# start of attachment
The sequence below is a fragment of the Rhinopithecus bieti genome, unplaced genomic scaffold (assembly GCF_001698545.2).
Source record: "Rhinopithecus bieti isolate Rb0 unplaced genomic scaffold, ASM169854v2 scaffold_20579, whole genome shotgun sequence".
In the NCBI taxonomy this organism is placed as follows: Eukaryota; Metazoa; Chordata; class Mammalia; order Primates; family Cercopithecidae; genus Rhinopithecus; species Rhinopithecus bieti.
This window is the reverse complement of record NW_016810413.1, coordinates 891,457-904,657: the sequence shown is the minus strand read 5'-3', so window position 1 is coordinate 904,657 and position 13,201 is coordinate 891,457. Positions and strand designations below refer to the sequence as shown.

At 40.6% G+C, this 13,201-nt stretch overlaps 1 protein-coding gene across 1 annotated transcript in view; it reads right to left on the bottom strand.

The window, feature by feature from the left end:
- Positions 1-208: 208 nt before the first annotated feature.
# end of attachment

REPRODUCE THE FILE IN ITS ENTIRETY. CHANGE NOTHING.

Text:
The sequence below is a fragment of the Rhinopithecus bieti genome, unplaced genomic scaffold (assembly GCF_001698545.2).
Source record: "Rhinopithecus bieti isolate Rb0 unplaced genomic scaffold, ASM169854v2 scaffold_20579, whole genome shotgun sequence".
In the NCBI taxonomy this organism is placed as follows: Eukaryota; Metazoa; Chordata; class Mammalia; order Primates; family Cercopithecidae; genus Rhinopithecus; species Rhinopithecus bieti.
This window is the reverse complement of record NW_016810413.1, coordinates 891,457-904,657: the sequence shown is the minus strand read 5'-3', so window position 1 is coordinate 904,657 and position 13,201 is coordinate 891,457. Positions and strand designations below refer to the sequence as shown.

At 40.6% G+C, this 13,201-nt stretch overlaps 1 protein-coding gene across 1 annotated transcript in view; it reads right to left on the bottom strand.

The window, feature by feature from the left end:
- Positions 1-208: 208 nt before the first annotated feature.